Tuesday, 19 November 2019

Noisy neighbours, different ways to travel, unexpected reunions

Noisy neighbours, different ways to travel, unexpected reunions

MAX HASTINGS drew a full house to Christ Church with his book Chastise about the Dambusters.

He whipped up his audience with a thunderous opening clip from the famous Richard Todd film.

After signing books he dashed for a train from Henley and, at the last minute, realised he was about to depart for London with his lapel microphone still attached.

THERESA MAY was full of plaudits for the Bell Bookshop, which has been a festival partner since it began.

Had it not been for the bookshop passing on a letter from the festival asking Mrs May if she would be a speaker, her event might never have happened.

IT’S not just the authors who need looking after as Jenni Murray proved. She returned to Henley accompanied by her three Chihuahuas Butch, Freda and Madge who were impeccably behaved as one would expect.

HARRODS may not have arrived in Henley yet but they made their presence felt as the festival workmen drilling on their new shop were overwhelming the sound system in the festival hub where Gerry Foley was interviewing Jack Brown.

The workmen stopped but then two minutes later the burglar alarm in the building next door, the old Loch Fyne premises, went off. Festival staff went out and soon a man was sent up a ladder with a pair of pliers and cut through wires.

PROOF the festival has an effect on the town’s economy came from a barista in Harris & Hoole who told a customer: “Apparently there’s going to be a huge rush at 3pm because that reading thing finishes.”

And a member of the Coppa Club staff apologised to a reporter from The Times that they had run out of food and explained it was because of the festival.

PAUL MERTON charmed and amused in equal measure and was surprised to get a question detailing his first job at Tooting Employment Office. ‘You’re not an ex-colleague are you?’ he asked.

The lady wasn’t but Paul said he left the job on February 29 and so only had to recall it every four years.

DANIEL HAHN, a regular interviewer at the festival, was the subject of a special presentation from festival director Harriet Reed Ryan to mark his 100th festival appearance. He was given a personalised festival brochure cover. The popular and charming Daniel is well qualified for the task as a writer, editor and translator.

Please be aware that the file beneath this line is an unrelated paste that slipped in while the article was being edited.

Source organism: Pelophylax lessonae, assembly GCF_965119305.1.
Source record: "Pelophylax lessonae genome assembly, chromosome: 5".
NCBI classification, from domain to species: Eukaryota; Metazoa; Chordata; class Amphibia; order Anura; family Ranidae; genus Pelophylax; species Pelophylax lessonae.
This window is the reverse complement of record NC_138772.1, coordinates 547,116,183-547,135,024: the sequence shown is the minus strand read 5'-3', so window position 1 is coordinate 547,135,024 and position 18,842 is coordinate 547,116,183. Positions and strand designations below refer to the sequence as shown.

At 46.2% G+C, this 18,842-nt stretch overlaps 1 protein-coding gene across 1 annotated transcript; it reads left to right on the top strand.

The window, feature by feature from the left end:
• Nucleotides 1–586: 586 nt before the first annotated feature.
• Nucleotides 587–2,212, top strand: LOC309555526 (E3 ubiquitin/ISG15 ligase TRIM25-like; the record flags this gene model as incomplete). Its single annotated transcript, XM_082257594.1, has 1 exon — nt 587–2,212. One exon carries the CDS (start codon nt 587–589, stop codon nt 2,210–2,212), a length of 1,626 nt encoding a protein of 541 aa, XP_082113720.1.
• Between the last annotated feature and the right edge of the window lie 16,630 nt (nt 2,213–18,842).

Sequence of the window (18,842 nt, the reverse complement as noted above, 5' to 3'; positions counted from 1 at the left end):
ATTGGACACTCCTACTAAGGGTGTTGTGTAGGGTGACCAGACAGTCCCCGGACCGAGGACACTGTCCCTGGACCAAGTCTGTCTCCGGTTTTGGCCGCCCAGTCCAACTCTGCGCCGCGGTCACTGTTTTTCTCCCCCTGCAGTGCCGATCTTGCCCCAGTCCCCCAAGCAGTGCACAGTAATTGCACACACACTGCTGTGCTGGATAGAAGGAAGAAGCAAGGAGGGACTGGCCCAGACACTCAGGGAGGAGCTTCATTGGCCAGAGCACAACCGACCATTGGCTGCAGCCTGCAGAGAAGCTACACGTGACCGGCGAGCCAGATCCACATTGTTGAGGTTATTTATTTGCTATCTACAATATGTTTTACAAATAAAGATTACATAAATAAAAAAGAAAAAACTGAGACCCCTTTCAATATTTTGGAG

THE festival often throws up meetings from the past but few will beat children’s author Onjali Rauf going up to David Suchet in the green room saying they had met before. The ever polite Suchet asked where that had been.

“On a number 15 bus,” he said. “You and your wife were talking about kitchens and I kept looking at you thinking ‘is it him or isn’t it’ in the end your hands were the giveaway.”

THE rain deluge meant recruiting more drivers to ferry authors to their venues. One driver was the irrepressible Louise Hall who had to take former Eton headmaster Tony Little and former St Paul’s head Clarissa Farr and interviewer Gerry Foley in her uncleaned car to the festival hub.

She apologised as they got in about the untidiness. “I opened the boot... one former headmaster discovering two cases of wine there,” recounted Louise.

“On getting in the front passenger seat, the other discovered my dirty china cereal bowl and spoon in the footwell. She said it was nice to travel in a normal car.”

THE multi-talented bestselling author and Carnegie Medal winner Frank Cottrell-Boyce talked about his latest novel, Runaway Robot. It entranced the audience — not least one boy who put his hand up and said he was born with one leg and now has a robotic one. He liked Frank’s stories about robots because it made him feel better about his body.

Another child asked if he was writing anything at the moment, and Frank pulled out his notebook from his bag and read the story he started writing on the train to Henley.

ANNA SOUBRY got one of the biggest ovations known at the festival and that was when she walked into the packed town hall for her session with the Guardian’s John Crace.

She also met an old friend from schooldays in Worksop among the People’s Vote supporters outside the hall who laughingly recalled how Anna held her under water during a swimming session... surely not!

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